Migraines: Experimental New Drug Helps Stop Them Before They Start
Statistics show that roughly 36 million Americans suffer from migraine attacks; that's more than asthma or diabetes combined. About four million of these patients also suffer from Chronic Migraines, meaning they can experience up to 15 days of migraines a month.
New findings presented at the American Headache Society examine a new class of drugs called Calcitonin Gene-Related Peptide (CGRP) monoclonal antibodies. Research shows that the drugs are promising in the treatment of high-frequency episodic migraines and chronic migraines.
The new class of therapeutics work by reducing elevated levels of the peptide calcitonin gene-related peptide (CGRP), also known as a key driver of pain experienced during a migraine. Versions of anti-CGRP therapies are being tested by Alder pharmaceuticals, Amgen, Teva pharmaceuticals and Eli Lilly and Company.
"Up till now, migraine patients have had limited choices for preventive treatment. Now four pharmaceutical companies are showing positive results in human trials targeting CGRP mechanisms," study author Peter J. Goadsby, MD, PhD, who is chair of the scientific program of the American Headache Society's annual Scientific Meeting, said in a news release.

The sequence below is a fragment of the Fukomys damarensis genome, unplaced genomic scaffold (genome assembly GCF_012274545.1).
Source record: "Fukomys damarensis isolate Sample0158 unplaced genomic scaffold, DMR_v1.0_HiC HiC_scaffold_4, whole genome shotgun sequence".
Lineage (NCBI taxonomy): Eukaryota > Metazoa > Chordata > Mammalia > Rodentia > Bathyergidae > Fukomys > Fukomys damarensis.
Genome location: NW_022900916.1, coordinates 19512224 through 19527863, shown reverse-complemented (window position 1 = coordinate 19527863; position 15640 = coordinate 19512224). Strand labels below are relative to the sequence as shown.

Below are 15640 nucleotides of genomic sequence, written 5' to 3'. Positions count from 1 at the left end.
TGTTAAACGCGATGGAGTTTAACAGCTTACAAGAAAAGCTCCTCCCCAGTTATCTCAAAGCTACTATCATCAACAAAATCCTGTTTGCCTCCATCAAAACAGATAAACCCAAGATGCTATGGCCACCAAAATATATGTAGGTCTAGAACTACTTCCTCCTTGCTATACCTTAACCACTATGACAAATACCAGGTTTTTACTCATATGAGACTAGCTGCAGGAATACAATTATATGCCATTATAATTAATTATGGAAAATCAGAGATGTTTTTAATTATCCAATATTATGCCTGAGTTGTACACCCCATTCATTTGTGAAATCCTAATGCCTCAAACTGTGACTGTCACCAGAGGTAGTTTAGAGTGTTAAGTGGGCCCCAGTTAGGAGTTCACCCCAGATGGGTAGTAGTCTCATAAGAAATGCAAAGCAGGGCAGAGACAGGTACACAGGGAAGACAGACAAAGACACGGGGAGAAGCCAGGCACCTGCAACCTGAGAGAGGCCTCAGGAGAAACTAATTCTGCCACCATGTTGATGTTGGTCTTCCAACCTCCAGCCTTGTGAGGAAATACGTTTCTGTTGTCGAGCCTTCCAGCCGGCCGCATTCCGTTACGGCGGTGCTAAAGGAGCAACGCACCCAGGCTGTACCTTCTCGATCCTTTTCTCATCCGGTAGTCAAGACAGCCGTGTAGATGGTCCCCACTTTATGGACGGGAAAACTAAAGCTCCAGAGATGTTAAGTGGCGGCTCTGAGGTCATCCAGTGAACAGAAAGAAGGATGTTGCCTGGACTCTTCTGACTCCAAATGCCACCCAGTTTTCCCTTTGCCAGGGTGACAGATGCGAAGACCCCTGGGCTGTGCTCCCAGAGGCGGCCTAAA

Teva reported that the drug achieved a significant reduction in the number of headache hours just after one week with more than half of patients in each arm experiencing a 50 percent or greater reduction in headache frequency, according to results presented at the American Headache Association. Amgen reported that it reduced the number of migraine days by 50 percent in close to half the treated patients in just about 12 weeks while Lilly found that it could help prevent migraines over a placebo used in trials.
Though Alder Pharmaceuticals didn't present any new information regarding the drug at this time, it had promising information regarding phase 2 study results.
If the drug is proved successful, many patients suffering from migraines would receive a monthly injection to prevent symptoms.
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